About me

Howard Dai is a Taiwanese-Canadian actor and theatre artist living on qiqéyt territories, works on the unceded territories belonging to the xʷməθkʷəy̓əm, Skxwú7mesh, and səl̓ilwətaɁɬ Nations. He has worked as a performer, collaborator, and producer with Carousel Theatre, Single Thread Theatre, Fight With A Stick Performance, Re:Current Theatre, rice & beans theatre, Rumble Theatre, Radix Theatre, HIVE Performance Collective, and Playwrights Theatre Centre. His work the Rex Project received support and residencies from 149 Arts Society, National Theatre School’s Art Apart program, and Impulse Festival’s Peek Fest Digital Residency. He is currently the Associate Artistic Producer with rice & beans theatre, supported by Canada Council for the Arts’ Professional Development for Artists grant. Howard spent a few summers working with the Arts Council of New Westminster, producing some of the city’s biggest arts and musical happenings. He is interested in works that explore immersivity with technology, while always keeping the complicité and play in the room. He has also done digital programming, sound design, and musical composition for theatre and dance. He is graduate of the theatre performance stream from Simon Fraser University’s School for the Contemporary Arts.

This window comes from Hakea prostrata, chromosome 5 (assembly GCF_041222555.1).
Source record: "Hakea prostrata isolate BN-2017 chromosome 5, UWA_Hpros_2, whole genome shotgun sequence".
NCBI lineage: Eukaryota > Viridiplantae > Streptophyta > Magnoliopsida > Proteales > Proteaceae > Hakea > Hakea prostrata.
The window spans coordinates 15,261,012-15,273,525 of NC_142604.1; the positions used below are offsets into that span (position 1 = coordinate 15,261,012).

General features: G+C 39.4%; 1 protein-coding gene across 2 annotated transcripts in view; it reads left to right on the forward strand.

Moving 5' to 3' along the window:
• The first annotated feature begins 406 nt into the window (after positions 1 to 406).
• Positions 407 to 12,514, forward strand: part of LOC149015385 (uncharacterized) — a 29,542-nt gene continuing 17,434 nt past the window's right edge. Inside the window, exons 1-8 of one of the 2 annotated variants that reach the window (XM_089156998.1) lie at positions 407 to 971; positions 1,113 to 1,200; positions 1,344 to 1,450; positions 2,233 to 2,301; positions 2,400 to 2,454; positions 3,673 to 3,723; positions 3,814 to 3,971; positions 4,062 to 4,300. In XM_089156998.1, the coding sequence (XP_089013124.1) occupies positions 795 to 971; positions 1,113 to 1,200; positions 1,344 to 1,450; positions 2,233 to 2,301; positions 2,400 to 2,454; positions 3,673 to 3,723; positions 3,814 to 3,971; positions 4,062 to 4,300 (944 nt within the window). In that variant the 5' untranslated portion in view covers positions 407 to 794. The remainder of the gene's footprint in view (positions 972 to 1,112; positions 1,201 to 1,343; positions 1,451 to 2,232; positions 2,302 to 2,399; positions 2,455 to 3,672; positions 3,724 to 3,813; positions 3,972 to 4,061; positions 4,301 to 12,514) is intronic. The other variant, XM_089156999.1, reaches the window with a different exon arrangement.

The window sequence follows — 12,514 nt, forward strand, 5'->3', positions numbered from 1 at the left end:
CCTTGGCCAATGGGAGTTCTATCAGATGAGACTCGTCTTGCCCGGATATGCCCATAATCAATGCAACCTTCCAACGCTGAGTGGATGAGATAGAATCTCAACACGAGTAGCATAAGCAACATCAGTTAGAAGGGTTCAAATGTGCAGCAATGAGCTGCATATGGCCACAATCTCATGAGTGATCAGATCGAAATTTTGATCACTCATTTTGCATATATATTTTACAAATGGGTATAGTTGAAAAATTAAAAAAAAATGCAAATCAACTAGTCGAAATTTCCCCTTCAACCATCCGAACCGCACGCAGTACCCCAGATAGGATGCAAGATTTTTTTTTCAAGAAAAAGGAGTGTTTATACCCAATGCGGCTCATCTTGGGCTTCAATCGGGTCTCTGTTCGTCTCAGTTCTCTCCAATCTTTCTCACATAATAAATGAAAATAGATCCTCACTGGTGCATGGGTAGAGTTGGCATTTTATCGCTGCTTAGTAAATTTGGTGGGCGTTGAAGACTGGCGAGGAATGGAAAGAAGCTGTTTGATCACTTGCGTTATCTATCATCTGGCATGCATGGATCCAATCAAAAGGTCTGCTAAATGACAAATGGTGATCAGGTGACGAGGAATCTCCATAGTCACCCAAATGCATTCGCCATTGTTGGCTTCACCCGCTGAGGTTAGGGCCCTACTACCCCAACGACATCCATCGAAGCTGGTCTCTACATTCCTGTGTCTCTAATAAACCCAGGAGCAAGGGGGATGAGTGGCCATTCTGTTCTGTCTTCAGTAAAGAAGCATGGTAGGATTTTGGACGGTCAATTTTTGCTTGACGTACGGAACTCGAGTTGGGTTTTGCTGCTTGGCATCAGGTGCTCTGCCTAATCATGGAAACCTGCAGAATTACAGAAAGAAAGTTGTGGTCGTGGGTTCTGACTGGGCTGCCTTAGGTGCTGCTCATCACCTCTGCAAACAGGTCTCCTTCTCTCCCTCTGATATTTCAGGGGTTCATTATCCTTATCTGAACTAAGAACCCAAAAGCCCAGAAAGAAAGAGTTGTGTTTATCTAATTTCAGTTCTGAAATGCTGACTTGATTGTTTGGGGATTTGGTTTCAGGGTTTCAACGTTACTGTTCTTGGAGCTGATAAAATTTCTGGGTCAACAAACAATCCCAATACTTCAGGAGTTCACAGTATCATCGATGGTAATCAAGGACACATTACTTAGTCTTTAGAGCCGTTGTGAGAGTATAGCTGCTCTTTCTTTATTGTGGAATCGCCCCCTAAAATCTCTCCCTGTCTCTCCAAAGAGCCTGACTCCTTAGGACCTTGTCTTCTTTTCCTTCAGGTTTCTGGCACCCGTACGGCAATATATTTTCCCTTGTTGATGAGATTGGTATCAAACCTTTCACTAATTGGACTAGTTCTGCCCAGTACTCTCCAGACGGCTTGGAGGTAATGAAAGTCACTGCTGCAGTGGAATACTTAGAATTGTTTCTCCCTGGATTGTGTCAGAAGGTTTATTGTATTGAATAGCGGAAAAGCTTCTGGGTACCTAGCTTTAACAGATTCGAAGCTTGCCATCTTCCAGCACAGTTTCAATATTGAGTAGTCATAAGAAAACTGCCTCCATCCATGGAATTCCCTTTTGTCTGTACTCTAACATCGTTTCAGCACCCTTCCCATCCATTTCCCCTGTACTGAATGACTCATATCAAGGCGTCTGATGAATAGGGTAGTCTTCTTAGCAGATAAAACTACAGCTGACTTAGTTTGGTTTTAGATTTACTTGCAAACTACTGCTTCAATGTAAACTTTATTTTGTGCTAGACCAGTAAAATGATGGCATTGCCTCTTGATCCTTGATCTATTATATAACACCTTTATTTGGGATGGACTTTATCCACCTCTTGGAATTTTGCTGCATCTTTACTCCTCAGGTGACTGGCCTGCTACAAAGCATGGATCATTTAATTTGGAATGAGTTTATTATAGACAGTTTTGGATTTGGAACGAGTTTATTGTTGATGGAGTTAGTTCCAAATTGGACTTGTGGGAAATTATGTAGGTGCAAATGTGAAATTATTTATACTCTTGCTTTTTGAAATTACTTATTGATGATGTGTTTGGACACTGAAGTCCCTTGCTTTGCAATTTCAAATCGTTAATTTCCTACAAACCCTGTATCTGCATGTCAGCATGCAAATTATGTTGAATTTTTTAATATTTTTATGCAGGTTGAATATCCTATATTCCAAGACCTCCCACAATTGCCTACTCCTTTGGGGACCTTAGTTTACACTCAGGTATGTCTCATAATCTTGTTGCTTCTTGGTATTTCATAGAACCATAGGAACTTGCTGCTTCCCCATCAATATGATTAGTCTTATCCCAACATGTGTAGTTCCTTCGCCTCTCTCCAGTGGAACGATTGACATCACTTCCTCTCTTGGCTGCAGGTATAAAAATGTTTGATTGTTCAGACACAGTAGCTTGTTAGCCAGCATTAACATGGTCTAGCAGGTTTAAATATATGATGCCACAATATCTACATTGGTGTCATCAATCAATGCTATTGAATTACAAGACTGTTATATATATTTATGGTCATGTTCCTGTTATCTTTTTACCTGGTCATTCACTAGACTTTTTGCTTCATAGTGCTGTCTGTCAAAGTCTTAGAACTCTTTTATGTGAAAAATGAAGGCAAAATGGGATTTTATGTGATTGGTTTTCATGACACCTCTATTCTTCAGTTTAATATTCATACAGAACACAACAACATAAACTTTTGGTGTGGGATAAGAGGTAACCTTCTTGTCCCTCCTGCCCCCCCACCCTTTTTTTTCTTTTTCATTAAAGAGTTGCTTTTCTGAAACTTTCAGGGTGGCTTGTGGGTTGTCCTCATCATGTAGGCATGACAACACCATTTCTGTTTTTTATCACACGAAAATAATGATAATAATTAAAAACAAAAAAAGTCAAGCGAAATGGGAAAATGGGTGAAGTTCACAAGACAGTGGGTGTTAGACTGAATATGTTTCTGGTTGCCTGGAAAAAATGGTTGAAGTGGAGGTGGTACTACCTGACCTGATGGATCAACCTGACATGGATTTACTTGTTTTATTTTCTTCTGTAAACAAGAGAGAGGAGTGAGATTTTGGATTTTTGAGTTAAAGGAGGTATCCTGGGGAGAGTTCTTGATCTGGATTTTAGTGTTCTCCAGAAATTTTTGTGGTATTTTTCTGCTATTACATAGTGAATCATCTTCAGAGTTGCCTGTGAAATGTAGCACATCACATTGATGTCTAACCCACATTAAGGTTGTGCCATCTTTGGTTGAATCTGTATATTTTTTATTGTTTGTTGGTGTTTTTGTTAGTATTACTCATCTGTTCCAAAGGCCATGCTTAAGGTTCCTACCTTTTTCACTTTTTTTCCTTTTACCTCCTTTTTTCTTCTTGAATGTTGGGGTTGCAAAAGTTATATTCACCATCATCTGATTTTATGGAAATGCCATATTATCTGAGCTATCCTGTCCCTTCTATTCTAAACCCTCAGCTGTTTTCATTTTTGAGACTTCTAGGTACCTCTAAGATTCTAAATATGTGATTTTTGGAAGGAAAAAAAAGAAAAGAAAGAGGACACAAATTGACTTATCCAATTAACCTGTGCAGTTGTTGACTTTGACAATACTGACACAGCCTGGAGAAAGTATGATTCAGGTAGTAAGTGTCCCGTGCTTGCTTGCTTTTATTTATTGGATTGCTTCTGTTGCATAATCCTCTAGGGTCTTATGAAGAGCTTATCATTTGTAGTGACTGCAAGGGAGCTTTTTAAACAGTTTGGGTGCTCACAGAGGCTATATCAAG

My manifesto:

I strive to create interdisciplinary works that integrate media with narrative. My works are immersive, accessible, and with a sense of play. I want to provide experiences that are, first and foremost, entertaining; while also acknowledging and commenting on issues that are present in our society. The works I create would upset the status quo and question our assumptions. I produce experiences that make people laugh and think, that make you leave feeling entertained and inspired. While my work should be bold, the creation process and space must be safe for all involved to contribute without prejudice. I tell story to give voices to those who don’t feel heard.

As a theatre artist, I’m interested in works that break through the barrier of architecture to become more accessible and immersive for a wider audience. I want to suspend the fourth wall to interrogate the line between fiction and reality for the theatre audience.